3. Meaning therapy is inherently positive. It emphasizes a client’s innate capacity for positive change and potential to become a fully functioning person. However, meaning therapy also emphasizes that this growth process necessarily entails the need to overcome challenges and obstacles. In addition, meaning therapy holds a very high view of life. It affirms that every life has intrinsic meaning and value, and every person has the potential of making a useful contribution to society. It helps to restore a healthy sense of the true self as the foundation for healing and transformation. It focuses on being and becoming through doing.

4. Consistent with second wave positive psychology (PP 2.0; Ivtzan, Lomas, Hefferon, & Worth, 2015; Wong, 2011), meaning therapy aims at repairing the worst and bringing out the best in people, regardless of their conditions and circumstances. Meaning-based interventions serve the dual purpose of alleviating suffering and enhancing well-being at the same time. Therapy at its best can move clients from brokenness to wholeness, from healing to thriving. This is exactly what meaning therapy attempts to achieve. Thus, clients can benefit from meaning therapy in two ways: (a) a personally designed treatment plan to address presenting problems and (b) a collaborative journey to create a preferred better future.

Selected Publications
  1. Wong, P. T. P. (1997). Meaning-centered counselling: A cognitive-behavioral approach to logotherapyThe International Forum for Logotherapy, 20(2), 85-94.
  2. Wong, P. T. P. (1998). Meaning-centered counselling. In P. T. P. Wong & P. Fry (Eds.), The human quest for meaning: A handbook of psychological research and clinical applications (pp. 395-435). Mahwah, NJ: Erlbaum.
  3. Wong, P. T. P. (1999). Towards an integrative model of meaning-centered counselling and therapyThe International Forum for Logotherapy, 22(1), 47-55.
  4. Wong, P. T. P. (2000). Meaning of life and meaning of death in successful aging. In A. Tomer (Ed.), Death attitudes and the older adult (pp. 23-35). New York, NY: Brunner/Mazel.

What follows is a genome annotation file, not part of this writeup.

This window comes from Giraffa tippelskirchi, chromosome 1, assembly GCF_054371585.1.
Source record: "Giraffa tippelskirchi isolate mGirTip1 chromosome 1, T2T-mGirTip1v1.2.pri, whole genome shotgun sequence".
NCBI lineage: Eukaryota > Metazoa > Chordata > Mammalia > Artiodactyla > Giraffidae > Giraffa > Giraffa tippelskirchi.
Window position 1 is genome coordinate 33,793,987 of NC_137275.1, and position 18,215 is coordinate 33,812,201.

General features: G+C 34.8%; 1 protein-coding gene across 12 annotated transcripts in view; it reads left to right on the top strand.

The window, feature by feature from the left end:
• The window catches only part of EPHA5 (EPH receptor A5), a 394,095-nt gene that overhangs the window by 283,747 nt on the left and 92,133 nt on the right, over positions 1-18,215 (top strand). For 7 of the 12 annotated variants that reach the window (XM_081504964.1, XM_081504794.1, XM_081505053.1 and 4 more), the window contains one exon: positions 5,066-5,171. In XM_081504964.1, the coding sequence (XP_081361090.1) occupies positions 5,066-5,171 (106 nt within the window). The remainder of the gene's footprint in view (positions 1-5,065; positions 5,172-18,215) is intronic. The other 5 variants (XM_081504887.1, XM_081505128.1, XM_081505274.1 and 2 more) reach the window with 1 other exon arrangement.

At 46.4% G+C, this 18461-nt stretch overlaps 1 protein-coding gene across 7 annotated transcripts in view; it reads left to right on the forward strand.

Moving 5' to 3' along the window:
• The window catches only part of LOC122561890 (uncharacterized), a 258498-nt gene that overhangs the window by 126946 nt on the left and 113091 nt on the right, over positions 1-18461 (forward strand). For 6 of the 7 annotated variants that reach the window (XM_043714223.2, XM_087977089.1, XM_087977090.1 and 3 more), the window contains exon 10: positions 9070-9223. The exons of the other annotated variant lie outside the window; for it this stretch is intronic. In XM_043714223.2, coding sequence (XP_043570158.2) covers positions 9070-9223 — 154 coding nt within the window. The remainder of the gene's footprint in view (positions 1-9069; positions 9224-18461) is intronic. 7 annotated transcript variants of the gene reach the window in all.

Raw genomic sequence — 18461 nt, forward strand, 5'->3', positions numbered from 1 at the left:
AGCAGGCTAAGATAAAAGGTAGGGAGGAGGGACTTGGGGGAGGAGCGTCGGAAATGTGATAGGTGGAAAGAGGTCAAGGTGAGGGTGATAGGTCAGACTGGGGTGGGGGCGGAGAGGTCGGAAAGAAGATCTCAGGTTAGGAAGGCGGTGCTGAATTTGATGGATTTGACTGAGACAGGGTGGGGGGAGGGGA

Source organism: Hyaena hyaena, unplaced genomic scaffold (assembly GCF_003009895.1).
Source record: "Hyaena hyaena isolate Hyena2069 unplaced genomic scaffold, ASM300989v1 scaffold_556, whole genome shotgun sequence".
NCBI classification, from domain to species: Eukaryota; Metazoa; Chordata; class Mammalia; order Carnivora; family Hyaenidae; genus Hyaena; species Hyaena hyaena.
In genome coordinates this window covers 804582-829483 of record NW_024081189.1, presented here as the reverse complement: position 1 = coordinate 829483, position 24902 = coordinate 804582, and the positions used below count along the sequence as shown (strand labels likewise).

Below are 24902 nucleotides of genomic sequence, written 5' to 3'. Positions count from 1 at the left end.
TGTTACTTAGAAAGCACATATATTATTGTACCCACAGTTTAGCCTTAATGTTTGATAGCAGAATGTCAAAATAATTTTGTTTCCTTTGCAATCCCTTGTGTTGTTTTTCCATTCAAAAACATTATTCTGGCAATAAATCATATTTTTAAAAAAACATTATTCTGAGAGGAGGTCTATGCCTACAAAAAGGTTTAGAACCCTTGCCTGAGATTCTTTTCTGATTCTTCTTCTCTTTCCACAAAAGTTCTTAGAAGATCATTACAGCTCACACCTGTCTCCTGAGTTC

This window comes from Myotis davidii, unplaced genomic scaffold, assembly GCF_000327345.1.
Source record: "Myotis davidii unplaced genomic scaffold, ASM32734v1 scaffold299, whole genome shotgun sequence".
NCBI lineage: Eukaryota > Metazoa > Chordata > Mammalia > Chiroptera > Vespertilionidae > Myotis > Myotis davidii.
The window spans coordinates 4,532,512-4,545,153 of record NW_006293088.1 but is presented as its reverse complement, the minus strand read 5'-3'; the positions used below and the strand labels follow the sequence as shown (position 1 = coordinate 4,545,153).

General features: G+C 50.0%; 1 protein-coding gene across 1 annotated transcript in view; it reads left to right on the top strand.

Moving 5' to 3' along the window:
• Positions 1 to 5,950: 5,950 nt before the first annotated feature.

5. Wong, P. T. P. (2002). Logotherapy. In G. Zimmer (Ed.), Encyclopedia of Psychotherapy (pp. 107-113). New York, NY: Academic Press.
  6. Wong, P. T. P. (2004). Existential psychology for the 21st centuryInternational Journal for Existential Psychology and Psychotherapy, 1, 1-3.
  7. Wong, P. T. P. (2005). Existential and humanistic theories. In J. C. Thomas, & D. L. Segal (Eds.), Comprehensive Handbook of Personality and Psychopathology (pp. 192-211). Hoboken, NJ: Wiley.
  8. Wong, P. T. P. (2008). Meaning-management theory and death acceptance. In A. Tomer, G. T. Eliason, & P. T. P. Wong (Eds.), Existential and spiritual issues in death attitudes (pp. 65-87). New York, NY: Erlbaum.
  9. Wong, P. T. P. (2008). Transformation of grief through meaning: Meaning-centered counseling for bereavement. In A. Tomer, G. T. Eliason, & P. T. P. Wong (Eds.), Existential and spiritual issues in death attitudes (pp. 375-396). New York, NY: Erlbaum.
  10. Wong, P. T. P. (2010). Meaning therapy: An integrative and positive existential psychotherapyJournal of Contemporary Psychotherapy, 40(2), 85-99.
  11. Wong, P. T. P. (2011). Meaning-centered counseling and therapy: An integrative and comprehensive approach to motivational counseling and addiction treatment. In W. M. Cox & E. Klinger (Eds.), Handbook of Motivational Counseling: Goal-based approaches to assessment and intervention with addiction and other problems (pp. 461-487)West Sussex, UK: Wiley.
  12. Wong, P. T. P. (2012). From logotherapy to meaning-centered counseling and therapy. In P. T. P. Wong (Ed.), The human quest for meaning: Theories, research, and applications (2nd ed., pp. 619-647). New York, NY: Routledge.
  13. Wong, P. T. P. (2013). A meaning-centered approach to addiction and recovery. In L. C. J. Wong, G. R. Thompson, & P. T. P. Wong (Eds.), The positive psychology of meaning and addiction recovery. Birmingham, AL: Purpose Research.
  14. Wong, P. T. P., & Wong, L. C. J. (2013). The challenge of communication: A meaning-centered perspective. In E. van Deurzen, & S. Iacovou (Eds.), Existential perspectives on relationship therapy. Hampshire, UK: Palgrave Macmillan.